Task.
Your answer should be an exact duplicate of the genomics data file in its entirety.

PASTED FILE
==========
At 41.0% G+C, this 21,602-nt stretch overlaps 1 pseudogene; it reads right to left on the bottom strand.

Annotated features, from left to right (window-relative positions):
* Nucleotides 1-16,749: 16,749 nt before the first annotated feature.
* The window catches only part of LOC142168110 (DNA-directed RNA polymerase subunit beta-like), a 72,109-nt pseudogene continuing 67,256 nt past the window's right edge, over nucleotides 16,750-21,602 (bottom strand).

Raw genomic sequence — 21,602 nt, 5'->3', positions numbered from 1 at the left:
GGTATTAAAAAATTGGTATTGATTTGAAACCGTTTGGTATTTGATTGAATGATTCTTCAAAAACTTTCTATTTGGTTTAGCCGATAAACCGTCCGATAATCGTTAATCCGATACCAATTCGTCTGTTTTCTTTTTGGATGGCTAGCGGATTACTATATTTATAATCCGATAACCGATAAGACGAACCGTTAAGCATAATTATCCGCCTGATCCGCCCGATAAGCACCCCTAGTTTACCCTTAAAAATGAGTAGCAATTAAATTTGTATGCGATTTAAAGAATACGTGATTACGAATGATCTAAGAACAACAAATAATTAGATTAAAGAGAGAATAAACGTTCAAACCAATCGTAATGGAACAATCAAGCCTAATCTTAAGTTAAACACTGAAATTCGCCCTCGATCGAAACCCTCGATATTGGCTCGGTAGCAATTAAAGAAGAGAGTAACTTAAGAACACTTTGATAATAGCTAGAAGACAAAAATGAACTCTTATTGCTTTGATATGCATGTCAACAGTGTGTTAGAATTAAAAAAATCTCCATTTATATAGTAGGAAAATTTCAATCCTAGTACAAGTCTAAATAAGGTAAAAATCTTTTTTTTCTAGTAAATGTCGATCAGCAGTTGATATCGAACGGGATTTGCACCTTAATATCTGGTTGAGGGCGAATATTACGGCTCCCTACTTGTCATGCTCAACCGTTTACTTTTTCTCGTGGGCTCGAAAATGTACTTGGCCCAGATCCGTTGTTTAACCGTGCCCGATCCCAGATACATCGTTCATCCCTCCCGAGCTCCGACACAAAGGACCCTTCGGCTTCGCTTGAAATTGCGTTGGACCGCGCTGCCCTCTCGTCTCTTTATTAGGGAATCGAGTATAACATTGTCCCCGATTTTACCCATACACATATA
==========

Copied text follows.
At 41.0% G+C, this 21,602-nt stretch overlaps 1 pseudogene; it reads right to left on the bottom strand.

Annotated features, from left to right (window-relative positions):
* Nucleotides 1-16,749: 16,749 nt before the first annotated feature.
* The window catches only part of LOC142168110 (DNA-directed RNA polymerase subunit beta-like), a 72,109-nt pseudogene continuing 67,256 nt past the window's right edge, over nucleotides 16,750-21,602 (bottom strand).

Raw genomic sequence — 21,602 nt, 5'->3', positions numbered from 1 at the left:
GGTATTAAAAAATTGGTATTGATTTGAAACCGTTTGGTATTTGATTGAATGATTCTTCAAAAACTTTCTATTTGGTTTAGCCGATAAACCGTCCGATAATCGTTAATCCGATACCAATTCGTCTGTTTTCTTTTTGGATGGCTAGCGGATTACTATATTTATAATCCGATAACCGATAAGACGAACCGTTAAGCATAATTATCCGCCTGATCCGCCCGATAAGCACCCCTAGTTTACCCTTAAAAATGAGTAGCAATTAAATTTGTATGCGATTTAAAGAATACGTGATTACGAATGATCTAAGAACAACAAATAATTAGATTAAAGAGAGAATAAACGTTCAAACCAATCGTAATGGAACAATCAAGCCTAATCTTAAGTTAAACACTGAAATTCGCCCTCGATCGAAACCCTCGATATTGGCTCGGTAGCAATTAAAGAAGAGAGTAACTTAAGAACACTTTGATAATAGCTAGAAGACAAAAATGAACTCTTATTGCTTTGATATGCATGTCAACAGTGTGTTAGAATTAAAAAAATCTCCATTTATATAGTAGGAAAATTTCAATCCTAGTACAAGTCTAAATAAGGTAAAAATCTTTTTTTTCTAGTAAATGTCGATCAGCAGTTGATATCGAACGGGATTTGCACCTTAATATCTGGTTGAGGGCGAATATTACGGCTCCCTACTTGTCATGCTCAACCGTTTACTTTTTCTCGTGGGCTCGAAAATGTACTTGGCCCAGATCCGTTGTTTAACCGTGCCCGATCCCAGATACATCGTTCATCCCTCCCGAGCTCCGACACAAAGGACCCTTCGGCTTCGCTTGAAATTGCGTTGGACCGCGCTGCCCTCTCGTCTCTTTATTAGGGAATCGAGTATAACATTGTCCCCGATTTTACCCATACACATATA